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Home Articles Skill-Development Programs need a Rework; Punjab gets ready for new Educational Reforms.

Skill-Development Programs need a Rework; Punjab gets ready for new Educational Reforms.

Punjab gets ready for new Educational Reforms!

Skill-Development Programs need a Rework

The pandemic has made drastic revolutionary changes in almost all industries, especially in the manufacturing industries. Manufacturers are blending technologies like the Internet of Things (IoT), cloud computing, analytics, AI, and machine learning into their production activities. As new roles have emerged, there is a huge demand for the skills as well. To tackle this skill gap, the restructuring of employee training or skill development courses is the way forward to prosperity in business and employee stability.

To be in pace with the fast-moving world, we have to be equipped with new-age skills. It’s essential that we recognize the skill gaps and then work on improving those lacking skills. Read more.


Also Read: Bridging the gap between Recruitment and Employability; Summit on new-age skills for students


Punjab gets ready for new Educational Reforms

Amarinder Singh, Punjab Chief Minister has established a committee of University VCs across the state to formulate examination reforms and review and revise existing curriculums. This is in response to the advancement happening across the globe in terms of Skills and Technology. 

The committee chaired by the VC of Guru Nanak Dev University will soon be looking into introducing new digital education to the State’s higher education systems. Meanwhile, the chief minister also launched online courses for the Punjabi population spread across the world to promote their native language. Read more.


Also Read: RITES invites applications for apprenticeship training; Kerala Students Volunteer for online vaccine registration


Britannia’s partnership with NSDC to strengthen the entrepreneurship dreams of homemakers

Britannia Marie Gold has again partnered with National Skill Development Corporation (NSDC) for the second season of its initiative ‘Britannia Marie Gold My Startup’.

In the first season, they conducted a survey in 2018 to understand the sentiments of the Indian homemakers, and the survey revealed that about 50% of them wanted to be entrepreneurs. “That had led us to put together the debut season, where we rewarded 10 best ideas with a seed capital of Rs.10 Lakh each,” Vinay Subramaniam, the vice president for marketing at Britannia Industries recalled.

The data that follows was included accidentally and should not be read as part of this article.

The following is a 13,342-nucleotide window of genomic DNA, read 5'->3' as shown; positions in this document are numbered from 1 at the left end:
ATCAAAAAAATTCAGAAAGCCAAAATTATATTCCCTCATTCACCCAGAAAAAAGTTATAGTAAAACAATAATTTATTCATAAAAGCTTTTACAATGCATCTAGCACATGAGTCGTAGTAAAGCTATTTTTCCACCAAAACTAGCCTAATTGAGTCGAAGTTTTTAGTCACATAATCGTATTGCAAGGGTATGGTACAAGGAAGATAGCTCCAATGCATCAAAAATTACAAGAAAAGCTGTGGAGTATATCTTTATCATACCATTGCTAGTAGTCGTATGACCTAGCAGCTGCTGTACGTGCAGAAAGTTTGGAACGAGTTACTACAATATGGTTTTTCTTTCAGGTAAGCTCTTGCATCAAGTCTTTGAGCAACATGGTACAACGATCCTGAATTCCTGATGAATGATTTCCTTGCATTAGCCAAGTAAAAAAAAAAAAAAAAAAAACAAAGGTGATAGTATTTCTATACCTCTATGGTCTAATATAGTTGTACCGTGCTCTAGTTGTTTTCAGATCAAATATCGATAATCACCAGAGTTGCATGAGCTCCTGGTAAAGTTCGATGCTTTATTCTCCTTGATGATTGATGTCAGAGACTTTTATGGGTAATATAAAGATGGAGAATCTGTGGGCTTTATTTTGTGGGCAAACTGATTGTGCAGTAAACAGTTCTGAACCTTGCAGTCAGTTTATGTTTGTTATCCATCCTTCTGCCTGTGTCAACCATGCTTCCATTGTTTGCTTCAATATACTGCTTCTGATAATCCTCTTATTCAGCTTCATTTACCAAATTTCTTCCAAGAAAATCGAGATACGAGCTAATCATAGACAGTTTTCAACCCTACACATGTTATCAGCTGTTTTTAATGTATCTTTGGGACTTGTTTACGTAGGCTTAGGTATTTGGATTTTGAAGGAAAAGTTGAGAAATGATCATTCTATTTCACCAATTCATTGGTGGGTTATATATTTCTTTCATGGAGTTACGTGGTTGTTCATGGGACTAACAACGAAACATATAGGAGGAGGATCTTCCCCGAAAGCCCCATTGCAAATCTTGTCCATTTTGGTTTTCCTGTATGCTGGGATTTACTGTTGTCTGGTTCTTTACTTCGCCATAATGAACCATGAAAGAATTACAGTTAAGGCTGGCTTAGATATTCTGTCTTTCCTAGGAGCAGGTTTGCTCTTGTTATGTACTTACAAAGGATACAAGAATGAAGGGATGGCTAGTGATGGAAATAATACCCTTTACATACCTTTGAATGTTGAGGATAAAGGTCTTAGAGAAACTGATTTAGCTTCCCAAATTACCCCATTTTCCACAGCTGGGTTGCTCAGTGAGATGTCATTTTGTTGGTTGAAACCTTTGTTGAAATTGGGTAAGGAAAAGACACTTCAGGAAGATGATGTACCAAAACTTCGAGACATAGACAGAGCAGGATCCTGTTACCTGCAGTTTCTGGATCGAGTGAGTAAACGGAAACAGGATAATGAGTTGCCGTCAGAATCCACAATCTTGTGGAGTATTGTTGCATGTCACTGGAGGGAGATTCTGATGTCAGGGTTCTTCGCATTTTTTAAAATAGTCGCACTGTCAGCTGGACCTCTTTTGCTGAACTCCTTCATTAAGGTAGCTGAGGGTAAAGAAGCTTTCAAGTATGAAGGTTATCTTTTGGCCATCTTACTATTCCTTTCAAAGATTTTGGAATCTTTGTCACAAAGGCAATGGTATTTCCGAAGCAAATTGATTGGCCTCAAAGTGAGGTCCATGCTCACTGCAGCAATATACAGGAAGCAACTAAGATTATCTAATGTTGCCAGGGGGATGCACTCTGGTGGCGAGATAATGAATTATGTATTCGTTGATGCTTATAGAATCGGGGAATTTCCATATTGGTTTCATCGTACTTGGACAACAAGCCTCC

This time the company developed a complete 40-hour online module on entrepreneurship for around 10,000 women across the country. Britannia got around 1.5 million entries from across the country. Read more.


Also Read: Skill mapping of migrant workers; Bridging the Gender Parity Gap


“Non-inclusive” teaching patterns of the Indian education system

Indian education needs to be inclusive for differently-abled students. When the nationwide lockdown has created so much havoc among students, have you ever stopped to think about how students with visual, hearing, or any other learning disability would have gone through the situation? It doesn’t mean that the conditions were favorable earlier, but the pandemic has exposed the severe lack of academic infrastructure for these differently-abled students in Indian universities. Our authorities should adopt some long-term measures that will address the needs of all learners. Especially in such a challenging time, the government should ensure that digital education that is being imparted in schools and universities is being made available to ‘all learners equally’! Read more.

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